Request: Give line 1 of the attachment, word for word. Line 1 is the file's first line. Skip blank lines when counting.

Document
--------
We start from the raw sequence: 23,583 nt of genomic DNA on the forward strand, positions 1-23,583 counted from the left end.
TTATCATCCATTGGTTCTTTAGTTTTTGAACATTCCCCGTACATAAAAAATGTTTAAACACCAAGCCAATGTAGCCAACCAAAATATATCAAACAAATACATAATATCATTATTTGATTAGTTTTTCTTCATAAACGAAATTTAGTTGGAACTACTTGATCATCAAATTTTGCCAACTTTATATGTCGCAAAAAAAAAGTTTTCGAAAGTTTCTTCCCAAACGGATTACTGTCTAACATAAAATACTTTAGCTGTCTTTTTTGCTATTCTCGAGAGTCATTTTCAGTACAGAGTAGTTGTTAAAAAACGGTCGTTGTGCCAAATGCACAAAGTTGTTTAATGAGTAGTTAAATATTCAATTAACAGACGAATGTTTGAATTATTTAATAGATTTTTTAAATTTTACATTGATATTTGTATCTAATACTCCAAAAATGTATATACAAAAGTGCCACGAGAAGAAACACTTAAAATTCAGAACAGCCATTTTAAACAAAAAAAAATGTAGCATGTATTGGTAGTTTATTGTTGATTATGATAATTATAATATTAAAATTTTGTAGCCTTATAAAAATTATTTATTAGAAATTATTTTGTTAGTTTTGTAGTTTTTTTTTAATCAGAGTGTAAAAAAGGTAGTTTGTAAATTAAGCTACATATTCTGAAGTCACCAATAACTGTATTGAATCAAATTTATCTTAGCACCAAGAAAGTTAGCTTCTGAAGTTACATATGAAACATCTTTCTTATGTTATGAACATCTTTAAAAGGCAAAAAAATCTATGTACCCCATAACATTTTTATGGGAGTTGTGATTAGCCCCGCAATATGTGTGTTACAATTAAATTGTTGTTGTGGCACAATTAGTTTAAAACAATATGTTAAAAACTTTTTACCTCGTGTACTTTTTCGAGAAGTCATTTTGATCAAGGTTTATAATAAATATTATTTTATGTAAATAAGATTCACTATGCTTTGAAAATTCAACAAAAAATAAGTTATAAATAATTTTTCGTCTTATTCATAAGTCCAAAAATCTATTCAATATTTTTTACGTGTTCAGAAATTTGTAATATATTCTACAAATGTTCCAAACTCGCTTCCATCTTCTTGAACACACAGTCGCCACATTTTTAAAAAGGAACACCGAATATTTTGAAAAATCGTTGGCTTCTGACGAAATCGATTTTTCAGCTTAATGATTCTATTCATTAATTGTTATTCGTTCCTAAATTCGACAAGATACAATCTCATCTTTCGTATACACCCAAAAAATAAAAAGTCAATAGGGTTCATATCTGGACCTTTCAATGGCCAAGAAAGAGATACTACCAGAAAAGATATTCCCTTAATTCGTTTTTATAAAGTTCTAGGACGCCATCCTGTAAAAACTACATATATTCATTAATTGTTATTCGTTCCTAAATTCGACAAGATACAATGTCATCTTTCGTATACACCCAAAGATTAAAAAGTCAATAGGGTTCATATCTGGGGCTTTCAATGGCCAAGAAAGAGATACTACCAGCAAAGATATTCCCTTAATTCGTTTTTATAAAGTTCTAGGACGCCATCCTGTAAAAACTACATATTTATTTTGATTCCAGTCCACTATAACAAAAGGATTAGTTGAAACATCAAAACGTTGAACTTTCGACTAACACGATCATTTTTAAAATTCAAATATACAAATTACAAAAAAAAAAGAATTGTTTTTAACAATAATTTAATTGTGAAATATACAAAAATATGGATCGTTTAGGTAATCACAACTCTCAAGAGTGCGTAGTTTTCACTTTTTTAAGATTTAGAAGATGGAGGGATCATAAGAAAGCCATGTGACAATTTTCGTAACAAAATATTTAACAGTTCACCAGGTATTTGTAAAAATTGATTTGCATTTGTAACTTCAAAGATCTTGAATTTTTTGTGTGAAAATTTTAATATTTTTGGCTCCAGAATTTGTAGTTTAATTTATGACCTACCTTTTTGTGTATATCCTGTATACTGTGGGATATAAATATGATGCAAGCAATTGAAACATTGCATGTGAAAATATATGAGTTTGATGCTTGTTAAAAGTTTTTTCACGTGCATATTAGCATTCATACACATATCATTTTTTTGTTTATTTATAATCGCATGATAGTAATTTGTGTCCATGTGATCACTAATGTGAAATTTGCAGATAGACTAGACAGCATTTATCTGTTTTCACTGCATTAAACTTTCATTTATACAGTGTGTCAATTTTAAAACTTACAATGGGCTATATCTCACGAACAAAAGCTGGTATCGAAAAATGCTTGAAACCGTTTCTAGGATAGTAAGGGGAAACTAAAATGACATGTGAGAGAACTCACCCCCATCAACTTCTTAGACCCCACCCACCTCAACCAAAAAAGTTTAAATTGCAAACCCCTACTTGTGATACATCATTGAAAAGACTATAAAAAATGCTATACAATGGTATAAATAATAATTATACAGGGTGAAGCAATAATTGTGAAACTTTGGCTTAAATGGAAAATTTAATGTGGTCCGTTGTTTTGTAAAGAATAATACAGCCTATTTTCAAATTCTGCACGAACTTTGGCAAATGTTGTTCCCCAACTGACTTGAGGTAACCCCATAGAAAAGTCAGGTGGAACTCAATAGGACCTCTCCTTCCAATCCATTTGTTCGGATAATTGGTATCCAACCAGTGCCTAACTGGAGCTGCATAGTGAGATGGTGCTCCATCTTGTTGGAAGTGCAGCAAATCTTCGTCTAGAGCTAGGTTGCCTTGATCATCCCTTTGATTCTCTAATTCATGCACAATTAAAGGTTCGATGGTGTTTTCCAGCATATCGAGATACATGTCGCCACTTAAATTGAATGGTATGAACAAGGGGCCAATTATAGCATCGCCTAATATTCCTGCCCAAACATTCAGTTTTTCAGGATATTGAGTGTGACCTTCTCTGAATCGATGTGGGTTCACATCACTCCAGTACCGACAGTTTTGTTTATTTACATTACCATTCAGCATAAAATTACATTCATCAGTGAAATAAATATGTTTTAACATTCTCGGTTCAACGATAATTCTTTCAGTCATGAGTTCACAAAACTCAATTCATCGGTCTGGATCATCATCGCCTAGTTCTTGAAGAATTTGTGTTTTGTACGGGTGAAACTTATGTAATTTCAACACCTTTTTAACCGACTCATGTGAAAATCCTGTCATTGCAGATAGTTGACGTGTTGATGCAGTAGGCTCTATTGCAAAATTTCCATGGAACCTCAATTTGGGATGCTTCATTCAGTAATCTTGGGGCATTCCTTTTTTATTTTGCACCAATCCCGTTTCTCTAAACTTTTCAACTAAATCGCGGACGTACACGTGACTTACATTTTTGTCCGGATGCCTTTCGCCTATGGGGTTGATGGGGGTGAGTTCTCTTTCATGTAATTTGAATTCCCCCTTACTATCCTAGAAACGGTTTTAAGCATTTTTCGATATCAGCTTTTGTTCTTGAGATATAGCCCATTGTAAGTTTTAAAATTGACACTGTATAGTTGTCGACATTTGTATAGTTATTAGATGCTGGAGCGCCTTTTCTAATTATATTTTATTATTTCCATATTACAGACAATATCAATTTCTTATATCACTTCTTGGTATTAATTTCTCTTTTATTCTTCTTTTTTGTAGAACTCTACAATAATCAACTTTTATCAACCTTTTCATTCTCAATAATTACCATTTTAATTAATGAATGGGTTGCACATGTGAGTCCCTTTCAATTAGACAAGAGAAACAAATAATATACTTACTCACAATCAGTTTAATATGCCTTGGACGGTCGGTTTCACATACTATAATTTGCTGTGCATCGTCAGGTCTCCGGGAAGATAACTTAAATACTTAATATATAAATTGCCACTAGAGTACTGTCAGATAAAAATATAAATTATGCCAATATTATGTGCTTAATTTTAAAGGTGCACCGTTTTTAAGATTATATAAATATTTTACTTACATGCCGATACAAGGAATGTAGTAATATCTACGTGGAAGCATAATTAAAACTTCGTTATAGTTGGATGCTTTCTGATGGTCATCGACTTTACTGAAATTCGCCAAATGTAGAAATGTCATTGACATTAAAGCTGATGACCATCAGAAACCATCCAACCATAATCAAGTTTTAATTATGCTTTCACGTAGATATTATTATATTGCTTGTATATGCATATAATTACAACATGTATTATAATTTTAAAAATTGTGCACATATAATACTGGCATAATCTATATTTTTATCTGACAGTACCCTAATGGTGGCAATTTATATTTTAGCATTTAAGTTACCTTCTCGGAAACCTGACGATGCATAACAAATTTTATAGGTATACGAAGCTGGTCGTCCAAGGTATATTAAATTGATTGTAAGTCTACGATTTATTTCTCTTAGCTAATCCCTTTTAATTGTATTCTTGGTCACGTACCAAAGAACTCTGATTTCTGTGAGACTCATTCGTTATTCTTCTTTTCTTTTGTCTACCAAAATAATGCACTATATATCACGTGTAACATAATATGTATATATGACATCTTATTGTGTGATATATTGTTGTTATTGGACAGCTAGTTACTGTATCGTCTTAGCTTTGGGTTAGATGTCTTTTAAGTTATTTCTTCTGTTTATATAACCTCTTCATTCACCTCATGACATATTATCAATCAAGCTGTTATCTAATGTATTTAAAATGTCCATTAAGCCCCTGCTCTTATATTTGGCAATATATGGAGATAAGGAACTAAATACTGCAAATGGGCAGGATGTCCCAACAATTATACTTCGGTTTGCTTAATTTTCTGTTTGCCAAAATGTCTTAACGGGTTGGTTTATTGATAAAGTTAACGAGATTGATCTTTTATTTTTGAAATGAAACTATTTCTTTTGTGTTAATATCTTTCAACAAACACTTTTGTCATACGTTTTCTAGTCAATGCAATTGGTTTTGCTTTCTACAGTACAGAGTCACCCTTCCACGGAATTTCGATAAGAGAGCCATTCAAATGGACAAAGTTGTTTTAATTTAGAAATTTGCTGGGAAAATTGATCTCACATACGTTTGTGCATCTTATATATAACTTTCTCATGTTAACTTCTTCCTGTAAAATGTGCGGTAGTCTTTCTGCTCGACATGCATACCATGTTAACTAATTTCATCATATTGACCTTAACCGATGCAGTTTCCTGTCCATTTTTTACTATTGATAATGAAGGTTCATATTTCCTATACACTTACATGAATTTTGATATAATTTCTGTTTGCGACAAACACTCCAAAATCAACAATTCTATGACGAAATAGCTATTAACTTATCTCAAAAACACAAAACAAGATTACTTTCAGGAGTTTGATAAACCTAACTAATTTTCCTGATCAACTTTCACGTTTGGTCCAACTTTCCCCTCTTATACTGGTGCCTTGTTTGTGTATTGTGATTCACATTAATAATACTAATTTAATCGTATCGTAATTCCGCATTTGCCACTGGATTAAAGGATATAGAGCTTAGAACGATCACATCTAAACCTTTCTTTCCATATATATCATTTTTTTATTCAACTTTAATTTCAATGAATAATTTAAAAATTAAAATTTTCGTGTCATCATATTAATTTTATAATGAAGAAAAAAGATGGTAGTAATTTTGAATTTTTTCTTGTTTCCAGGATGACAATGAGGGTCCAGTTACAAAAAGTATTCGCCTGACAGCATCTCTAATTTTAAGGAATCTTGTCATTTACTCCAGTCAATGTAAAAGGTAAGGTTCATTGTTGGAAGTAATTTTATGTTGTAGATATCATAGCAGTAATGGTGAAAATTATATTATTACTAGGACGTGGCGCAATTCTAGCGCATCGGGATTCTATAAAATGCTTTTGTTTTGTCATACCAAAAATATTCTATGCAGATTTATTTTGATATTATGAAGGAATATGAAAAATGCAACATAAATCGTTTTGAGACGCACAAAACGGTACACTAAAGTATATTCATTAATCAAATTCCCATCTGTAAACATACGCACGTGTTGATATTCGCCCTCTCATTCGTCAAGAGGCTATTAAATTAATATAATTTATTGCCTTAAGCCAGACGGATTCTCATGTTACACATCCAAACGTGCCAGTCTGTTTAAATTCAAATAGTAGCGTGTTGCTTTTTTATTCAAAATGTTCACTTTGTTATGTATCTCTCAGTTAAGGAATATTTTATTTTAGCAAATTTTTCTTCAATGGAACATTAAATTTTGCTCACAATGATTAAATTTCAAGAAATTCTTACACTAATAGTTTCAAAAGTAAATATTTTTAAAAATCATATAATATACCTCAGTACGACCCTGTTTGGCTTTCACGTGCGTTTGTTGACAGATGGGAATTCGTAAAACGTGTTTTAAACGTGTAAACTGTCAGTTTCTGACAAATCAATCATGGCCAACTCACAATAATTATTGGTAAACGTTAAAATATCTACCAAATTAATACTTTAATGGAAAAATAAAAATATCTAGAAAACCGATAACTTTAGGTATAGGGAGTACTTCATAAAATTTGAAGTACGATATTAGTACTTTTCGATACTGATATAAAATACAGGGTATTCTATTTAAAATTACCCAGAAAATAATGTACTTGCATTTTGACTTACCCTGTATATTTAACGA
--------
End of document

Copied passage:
We start from the raw sequence: 23,583 nt of genomic DNA on the forward strand, positions 1-23,583 counted from the left end.